• Multi-Party Computation (MPC): MPC is a process that splits a private key into key shares that can be distributed across multiple devices, prohibiting a hacker who acquires just one device from obtaining the full key (technically, the entire key is never fully together, even at its generation). MPC is flexible, allowing for multiple authorizers to sign a transaction, complex signing rules to be created, parameters to be changed post-creation, signer shares to be revoked without changing the key, and a mix of hot and cold wallets to be used. In addition, MPC generates a standard digital signature, so they are not only compatible with any blockchain and asset, but also don’t reveal any information about the signers. However, despite the technology existing for decades, its practice for use in digital asset custody is newer and therefore less well-tested. Moreover, MPC providers may not be able to get insurance, as they are not fully in control of the private keys. Lastly, HSMs do not support MPC technology, removing a key piece of defense. 
  • Other: A variety of additional controls, policies, and workflows are instrumental in buttressing digital asset security, depending on the setup and needs of the client. These include controlling physical access to devices, performing enhanced customer due diligence, whitelisting addresses, implementing transaction time delays, requiring two-factor authentication, acquiring insurance, and following best practices in key generation, rotation, and backup management. 

The Business of Custody

The business of digital asset custodians is in many ways similar to those of traditional finance. Direct custodians earn revenue as a percentage of assets under custody (AUC), as well as revenue from other services such as trading and lending fees. Tech providers earn revenue by charging subscription and plan fees, as well as from value-added services. Digital asset custodians differentiate themselves based on the type of services offered, technology solutions employed, number of assets and activities supported, and level of regulatory oversight, among others. Custodians are under pressure to continually add support for more assets and blockchains, which often requires bespoke integrations and introduces reputational risks, especially for direct custodians, but helps to drive assets under custody. Custodians are also looking to add services to basic custody, trading, and borrowing/lending, such as staking, wrapping, and governance participation, both in response to client demand and to drive additional revenue. When evaluating a particular crypto custody business, a traditional multiples analysis, such as enterprise value to AUC or enterprise value to revenue, may be used. In addition, earnings drivers should be assessed, which include both prospects for growth (eg. expected total industry AUC and expected market share) as well as for profitability (eg. value-added services for additional cross-sell/ pricing power; an evaluation of the competitive environment; scale economies). The liquidity and capital of the balance sheet should be assessed, especially for less regulated institutions. And lastly, catalysts and risks, both industry-wide and company-specific, should also be considered.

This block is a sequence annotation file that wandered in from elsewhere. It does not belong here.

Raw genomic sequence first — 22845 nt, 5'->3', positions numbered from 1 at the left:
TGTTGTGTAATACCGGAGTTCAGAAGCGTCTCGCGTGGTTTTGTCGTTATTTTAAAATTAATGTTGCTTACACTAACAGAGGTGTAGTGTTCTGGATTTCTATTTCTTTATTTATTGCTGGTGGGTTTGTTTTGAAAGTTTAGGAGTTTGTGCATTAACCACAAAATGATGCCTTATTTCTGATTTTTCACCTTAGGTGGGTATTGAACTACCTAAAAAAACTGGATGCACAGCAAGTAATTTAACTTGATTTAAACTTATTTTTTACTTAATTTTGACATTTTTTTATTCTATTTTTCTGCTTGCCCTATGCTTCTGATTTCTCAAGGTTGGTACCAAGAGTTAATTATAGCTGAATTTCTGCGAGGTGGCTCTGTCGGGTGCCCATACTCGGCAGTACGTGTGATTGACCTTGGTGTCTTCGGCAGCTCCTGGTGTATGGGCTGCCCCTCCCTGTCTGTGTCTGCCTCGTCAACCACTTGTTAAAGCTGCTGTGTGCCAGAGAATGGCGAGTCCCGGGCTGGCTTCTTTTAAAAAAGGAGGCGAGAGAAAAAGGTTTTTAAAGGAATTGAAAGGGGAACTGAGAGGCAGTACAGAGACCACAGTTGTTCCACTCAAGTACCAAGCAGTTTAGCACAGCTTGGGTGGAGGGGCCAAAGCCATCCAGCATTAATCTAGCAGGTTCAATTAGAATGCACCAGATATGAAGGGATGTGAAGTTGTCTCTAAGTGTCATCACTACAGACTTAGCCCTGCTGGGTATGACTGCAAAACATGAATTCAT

The Players

Custody solutions are administered by crypto-native specialized providers, traditional financial institutions, cryptocurrency exchanges, and prime brokers. In addition, security providers may focus on retail or institutional players, though some do both, such as hardware wallet manufacturers Ledger and Trezor or MetaMask with its institutional offering. Lastly, note that digital asset custody is much more fragmented compared to traditional financial custody. We show metrics on various custodians compiled by The Block in Exhibit 1 and provide brief overviews of a few select custodians below.

  • Copper: Copper is a UK-domiciled digital asset custodian founded in 2018 by Dmitry Tokarev. Copper provides secure custody through its MPC-protected custodial architecture, supports cold, warm, hot, and proxy layers, and ensures no single point of failure. Additionally, Copper allows clients to trade directly out of cold storage through its ClearLoop solution, to move assets instantly between 30+ top exchanges, and offers tight trading spreads through API-enabled RFQ/streaming. Copper is a FinCEN registered Money Services Business, is ISO 27001 and Cyber Essential Plus certified and registered and offers crime insurance through Aon. Copper had $10b in AUC as of September, provides its services to over 400 clients, sees over $50b in monthly notional flow through its infrastructure, and supports over 400 digital assets.